- Paperback: 724 pages
- Publisher: Rutgers University Press (May 1, 1962)
- Language: English
- ISBN-10: 0813507995
- ISBN-13: 978-0813507996
- Product Dimensions: 6 x 1.8 x 9 inches
- Shipping Weight: 2.2 pounds (View shipping rates and policies)
- Average Customer Review: 4.6 out of 5 stars See all reviews (4 customer reviews)
- Amazon Best Sellers Rank: #346,299 in Books (See Top 100 in Books)
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The Slavs in European History and Civilization Paperback – May 1, 1962
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Top customer reviews
The reader must be motivated for this erudite sweep of an extremely complex history - successive waves, not just of Germans and Hapsburgs and Angevins, popes and antipopes, but also Mongols and Ottoman Turks. I read the book in preparation for a vacation in Prague, with a road trip across the Czech Republic to Auschwitz. As I breathed in the choking, acrid air of modern Silesia, I could reflect that this battered land had been Bohemian, Hungarian, Prussian, and Polish.
I had to make liberal use of the internet, since, for example, Prof. Dvornik rather assumes his readers know what the Bogomil heresy is. (To my relief, other very interesting heresies are given explanations in the text.)
Not surprisingly, the author is at his best in describing religious history in a political and economic context, including the rise of Jan Hus at the University of Prague in the 15th century, the Hussite wars and the stubborn resistance of the papacy to moderate demands for reform of very real abuses. In response, for instance, the Hungarians preferred to direct a crusade against the Hussites, rather than the Turks, opening the way to the fall of Constantinople in 1453.
Poland-Luthuania was hospitable to the later Protestants, with the flowering of many competing doctrines. It is surprising to read of this grudging tolerance (at the time, of course, the Protestants were more than happy to burn adherents of competing Protestant sects) in light of Poland's later complete reversion to uncompromising Catholicism. Prof. Dvornik points out, though, that the reconquering Jesuits had to shrewdly adopt some of the most attractive facets of Protestantism, including reforms in education, literature in the vernacular, introduction of baroque art and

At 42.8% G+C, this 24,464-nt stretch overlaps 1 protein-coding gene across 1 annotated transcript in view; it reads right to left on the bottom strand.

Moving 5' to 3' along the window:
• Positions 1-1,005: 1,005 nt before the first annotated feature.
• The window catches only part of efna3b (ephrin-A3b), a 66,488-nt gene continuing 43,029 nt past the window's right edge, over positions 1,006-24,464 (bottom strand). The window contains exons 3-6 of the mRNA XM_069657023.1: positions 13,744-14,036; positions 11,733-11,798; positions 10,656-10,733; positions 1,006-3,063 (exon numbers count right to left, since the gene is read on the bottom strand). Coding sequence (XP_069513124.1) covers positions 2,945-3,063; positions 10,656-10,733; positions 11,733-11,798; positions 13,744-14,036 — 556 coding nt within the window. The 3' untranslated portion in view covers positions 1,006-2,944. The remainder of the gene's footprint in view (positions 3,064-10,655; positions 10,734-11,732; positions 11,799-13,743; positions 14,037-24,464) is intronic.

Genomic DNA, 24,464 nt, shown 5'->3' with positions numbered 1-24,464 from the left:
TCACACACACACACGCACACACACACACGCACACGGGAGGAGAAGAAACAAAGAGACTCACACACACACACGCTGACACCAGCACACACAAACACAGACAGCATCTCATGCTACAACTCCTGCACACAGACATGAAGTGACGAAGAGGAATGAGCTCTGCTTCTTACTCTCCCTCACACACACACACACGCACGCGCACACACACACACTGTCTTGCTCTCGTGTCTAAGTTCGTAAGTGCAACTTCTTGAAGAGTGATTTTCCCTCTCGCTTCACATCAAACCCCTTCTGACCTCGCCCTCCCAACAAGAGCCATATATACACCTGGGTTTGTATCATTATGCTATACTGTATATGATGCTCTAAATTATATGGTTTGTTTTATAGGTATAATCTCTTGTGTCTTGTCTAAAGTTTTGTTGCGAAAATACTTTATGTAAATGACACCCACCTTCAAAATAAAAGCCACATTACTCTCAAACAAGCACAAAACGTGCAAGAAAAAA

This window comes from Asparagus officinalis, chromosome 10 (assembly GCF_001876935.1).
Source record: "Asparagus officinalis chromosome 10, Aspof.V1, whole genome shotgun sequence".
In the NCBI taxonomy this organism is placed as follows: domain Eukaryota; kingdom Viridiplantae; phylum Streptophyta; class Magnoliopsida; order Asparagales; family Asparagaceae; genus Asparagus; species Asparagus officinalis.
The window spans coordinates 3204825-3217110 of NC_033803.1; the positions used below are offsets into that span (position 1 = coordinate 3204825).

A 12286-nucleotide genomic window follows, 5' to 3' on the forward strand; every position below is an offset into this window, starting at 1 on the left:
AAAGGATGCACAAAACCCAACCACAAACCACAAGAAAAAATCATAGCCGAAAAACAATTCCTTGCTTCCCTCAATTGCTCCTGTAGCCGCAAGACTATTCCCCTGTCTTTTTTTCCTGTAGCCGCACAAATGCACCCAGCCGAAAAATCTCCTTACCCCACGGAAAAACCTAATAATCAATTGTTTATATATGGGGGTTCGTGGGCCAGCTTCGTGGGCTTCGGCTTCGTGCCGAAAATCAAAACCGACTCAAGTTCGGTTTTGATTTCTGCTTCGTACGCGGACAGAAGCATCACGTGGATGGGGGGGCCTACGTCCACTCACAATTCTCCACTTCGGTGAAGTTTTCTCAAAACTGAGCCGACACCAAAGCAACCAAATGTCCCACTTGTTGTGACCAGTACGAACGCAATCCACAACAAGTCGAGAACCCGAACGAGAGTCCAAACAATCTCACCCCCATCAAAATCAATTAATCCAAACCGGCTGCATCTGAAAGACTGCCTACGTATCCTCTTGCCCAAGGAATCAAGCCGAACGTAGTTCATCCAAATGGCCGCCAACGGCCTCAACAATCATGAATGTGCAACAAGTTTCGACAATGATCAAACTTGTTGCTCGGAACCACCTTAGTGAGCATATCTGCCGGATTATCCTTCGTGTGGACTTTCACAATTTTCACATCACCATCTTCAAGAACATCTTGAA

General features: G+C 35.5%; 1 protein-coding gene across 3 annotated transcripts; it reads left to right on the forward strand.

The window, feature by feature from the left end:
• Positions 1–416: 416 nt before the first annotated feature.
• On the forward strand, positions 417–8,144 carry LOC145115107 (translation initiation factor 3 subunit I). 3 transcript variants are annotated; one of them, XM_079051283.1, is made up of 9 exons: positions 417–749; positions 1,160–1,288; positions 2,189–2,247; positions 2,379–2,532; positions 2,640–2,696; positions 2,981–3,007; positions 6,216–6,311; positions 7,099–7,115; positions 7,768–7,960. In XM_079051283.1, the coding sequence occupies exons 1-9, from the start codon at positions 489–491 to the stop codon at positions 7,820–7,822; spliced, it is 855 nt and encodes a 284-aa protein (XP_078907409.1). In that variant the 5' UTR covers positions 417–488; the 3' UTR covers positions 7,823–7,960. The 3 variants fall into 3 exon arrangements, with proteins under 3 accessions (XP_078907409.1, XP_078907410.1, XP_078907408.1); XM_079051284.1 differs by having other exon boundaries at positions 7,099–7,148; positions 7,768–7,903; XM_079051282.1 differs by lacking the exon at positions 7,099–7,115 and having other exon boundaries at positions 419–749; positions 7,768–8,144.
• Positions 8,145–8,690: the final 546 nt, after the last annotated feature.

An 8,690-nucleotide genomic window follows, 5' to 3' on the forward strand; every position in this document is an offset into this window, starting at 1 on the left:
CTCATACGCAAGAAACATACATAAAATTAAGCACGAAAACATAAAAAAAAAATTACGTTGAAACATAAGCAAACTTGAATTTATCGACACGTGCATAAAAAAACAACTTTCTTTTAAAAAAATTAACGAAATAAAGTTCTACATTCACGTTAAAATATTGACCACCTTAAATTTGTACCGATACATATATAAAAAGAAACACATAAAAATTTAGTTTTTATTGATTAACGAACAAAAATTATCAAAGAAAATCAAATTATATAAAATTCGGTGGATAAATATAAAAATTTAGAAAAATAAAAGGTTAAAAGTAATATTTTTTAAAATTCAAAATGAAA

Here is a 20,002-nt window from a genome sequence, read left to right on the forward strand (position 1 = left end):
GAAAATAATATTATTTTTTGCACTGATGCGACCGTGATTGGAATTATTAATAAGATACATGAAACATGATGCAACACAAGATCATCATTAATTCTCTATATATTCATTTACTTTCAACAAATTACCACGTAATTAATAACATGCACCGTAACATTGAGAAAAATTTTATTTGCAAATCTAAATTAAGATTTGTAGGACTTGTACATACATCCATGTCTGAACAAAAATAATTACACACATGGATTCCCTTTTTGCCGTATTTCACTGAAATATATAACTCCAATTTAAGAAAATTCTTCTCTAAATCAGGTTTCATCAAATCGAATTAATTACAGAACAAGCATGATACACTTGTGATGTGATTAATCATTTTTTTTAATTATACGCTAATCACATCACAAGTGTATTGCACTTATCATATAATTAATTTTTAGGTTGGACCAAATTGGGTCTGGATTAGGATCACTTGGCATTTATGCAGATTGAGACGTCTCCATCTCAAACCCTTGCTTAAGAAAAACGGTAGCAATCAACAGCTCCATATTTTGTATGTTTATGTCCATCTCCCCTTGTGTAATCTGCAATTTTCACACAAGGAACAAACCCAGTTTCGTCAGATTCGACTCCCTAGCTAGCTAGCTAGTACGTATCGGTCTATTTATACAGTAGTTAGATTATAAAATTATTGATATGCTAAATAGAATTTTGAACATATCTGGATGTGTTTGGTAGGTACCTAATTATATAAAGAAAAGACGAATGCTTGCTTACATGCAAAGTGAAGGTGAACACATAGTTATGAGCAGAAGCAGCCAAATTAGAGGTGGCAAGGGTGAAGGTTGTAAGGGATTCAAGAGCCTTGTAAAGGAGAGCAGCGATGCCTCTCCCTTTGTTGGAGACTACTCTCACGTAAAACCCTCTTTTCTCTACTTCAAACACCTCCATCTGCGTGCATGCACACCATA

The Russians, on the other hand, quarantined Westerners and zealously protected Orthodoxy from heretical Protestantism. "The tsar's attitude toward the new teachings in best illustrated by an incident which happened in 1563 in Polock. On conquering the city, Ivan [IV, the Terrible] ordered the arrest of the preacher Thomas and, after beating him with his stick, ordered him to be drowned in the icy waters of the Dvina." Any attempt at correcting copyists' errors in the liturgy, moreover, was met by opposition of the eschatological Old Believers, who conflated religion with magic and consequently believed that the liturgy would lose its power if changed at all, and protested by mass suicide. Even by the standards of the time, Moscow was seen by Western travelers of the 16th and 17th centuries as a wretched cesspool of alcoholism and ignorance. Reading the Russian history in the book, I realized how impossible it will ever be for me to understand these fascinating people.
This is a dated book (1960), with a myriad of footnotes to obscure monographs. However, it marvelously depicts the roiling events of medieval and early modern east Europe as a whole, rather than focusing on just one or a few of the slavic nations.